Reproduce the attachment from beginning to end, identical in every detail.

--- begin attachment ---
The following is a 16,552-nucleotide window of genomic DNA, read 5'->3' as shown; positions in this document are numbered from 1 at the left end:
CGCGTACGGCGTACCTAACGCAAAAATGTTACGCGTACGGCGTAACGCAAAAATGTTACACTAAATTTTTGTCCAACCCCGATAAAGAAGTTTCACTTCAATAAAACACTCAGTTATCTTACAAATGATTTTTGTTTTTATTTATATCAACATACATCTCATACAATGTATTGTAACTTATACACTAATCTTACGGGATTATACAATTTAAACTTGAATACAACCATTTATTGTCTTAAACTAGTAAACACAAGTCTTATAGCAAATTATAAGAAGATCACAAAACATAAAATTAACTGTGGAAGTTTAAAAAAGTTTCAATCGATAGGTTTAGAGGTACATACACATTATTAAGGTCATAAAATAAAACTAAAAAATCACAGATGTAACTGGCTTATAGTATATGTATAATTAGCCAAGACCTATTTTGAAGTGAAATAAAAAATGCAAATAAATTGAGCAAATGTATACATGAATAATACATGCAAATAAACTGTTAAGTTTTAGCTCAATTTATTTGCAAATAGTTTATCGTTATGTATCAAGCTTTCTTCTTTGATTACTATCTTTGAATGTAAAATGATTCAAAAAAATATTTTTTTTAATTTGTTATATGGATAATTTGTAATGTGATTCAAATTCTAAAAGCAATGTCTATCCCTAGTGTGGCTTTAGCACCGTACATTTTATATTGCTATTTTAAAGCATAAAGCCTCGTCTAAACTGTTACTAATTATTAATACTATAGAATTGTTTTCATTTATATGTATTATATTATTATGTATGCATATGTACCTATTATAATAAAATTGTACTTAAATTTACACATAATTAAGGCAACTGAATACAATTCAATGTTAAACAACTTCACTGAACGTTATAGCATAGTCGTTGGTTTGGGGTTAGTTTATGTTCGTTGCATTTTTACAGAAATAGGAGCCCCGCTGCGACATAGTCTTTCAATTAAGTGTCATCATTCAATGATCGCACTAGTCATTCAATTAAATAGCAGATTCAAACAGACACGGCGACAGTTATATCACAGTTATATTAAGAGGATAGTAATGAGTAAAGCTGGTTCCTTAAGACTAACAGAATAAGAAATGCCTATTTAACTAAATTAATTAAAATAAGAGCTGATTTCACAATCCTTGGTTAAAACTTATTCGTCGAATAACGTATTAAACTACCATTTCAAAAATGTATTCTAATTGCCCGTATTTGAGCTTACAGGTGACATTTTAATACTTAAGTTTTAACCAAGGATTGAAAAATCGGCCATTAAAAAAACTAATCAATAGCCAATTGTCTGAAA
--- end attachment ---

The following is a 16,552-nucleotide window of genomic DNA, read 5'->3' as shown; positions in this document are numbered from 1 at the left end:
CGCGTACGGCGTACCTAACGCAAAAATGTTACGCGTACGGCGTAACGCAAAAATGTTACACTAAATTTTTGTCCAACCCCGATAAAGAAGTTTCACTTCAATAAAACACTCAGTTATCTTACAAATGATTTTTGTTTTTATTTATATCAACATACATCTCATACAATGTATTGTAACTTATACACTAATCTTACGGGATTATACAATTTAAACTTGAATACAACCATTTATTGTCTTAAACTAGTAAACACAAGTCTTATAGCAAATTATAAGAAGATCACAAAACATAAAATTAACTGTGGAAGTTTAAAAAAGTTTCAATCGATAGGTTTAGAGGTACATACACATTATTAAGGTCATAAAATAAAACTAAAAAATCACAGATGTAACTGGCTTATAGTATATGTATAATTAGCCAAGACCTATTTTGAAGTGAAATAAAAAATGCAAATAAATTGAGCAAATGTATACATGAATAATACATGCAAATAAACTGTTAAGTTTTAGCTCAATTTATTTGCAAATAGTTTATCGTTATGTATCAAGCTTTCTTCTTTGATTACTATCTTTGAATGTAAAATGATTCAAAAAAATATTTTTTTTAATTTGTTATATGGATAATTTGTAATGTGATTCAAATTCTAAAAGCAATGTCTATCCCTAGTGTGGCTTTAGCACCGTACATTTTATATTGCTATTTTAAAGCATAAAGCCTCGTCTAAACTGTTACTAATTATTAATACTATAGAATTGTTTTCATTTATATGTATTATATTATTATGTATGCATATGTACCTATTATAATAAAATTGTACTTAAATTTACACATAATTAAGGCAACTGAATACAATTCAATGTTAAACAACTTCACTGAACGTTATAGCATAGTCGTTGGTTTGGGGTTAGTTTATGTTCGTTGCATTTTTACAGAAATAGGAGCCCCGCTGCGACATAGTCTTTCAATTAAGTGTCATCATTCAATGATCGCACTAGTCATTCAATTAAATAGCAGATTCAAACAGACACGGCGACAGTTATATCACAGTTATATTAAGAGGATAGTAATGAGTAAAGCTGGTTCCTTAAGACTAACAGAATAAGAAATGCCTATTTAACTAAATTAATTAAAATAAGAGCTGATTTCACAATCCTTGGTTAAAACTTATTCGTCGAATAACGTATTAAACTACCATTTCAAAAATGTATTCTAATTGCCCGTATTTGAGCTTACAGGTGACATTTTAATACTTAAGTTTTAACCAAGGATTGAAAAATCGGCCATTAAAAAAACTAATCAATAGCCAATTGTCTGAAA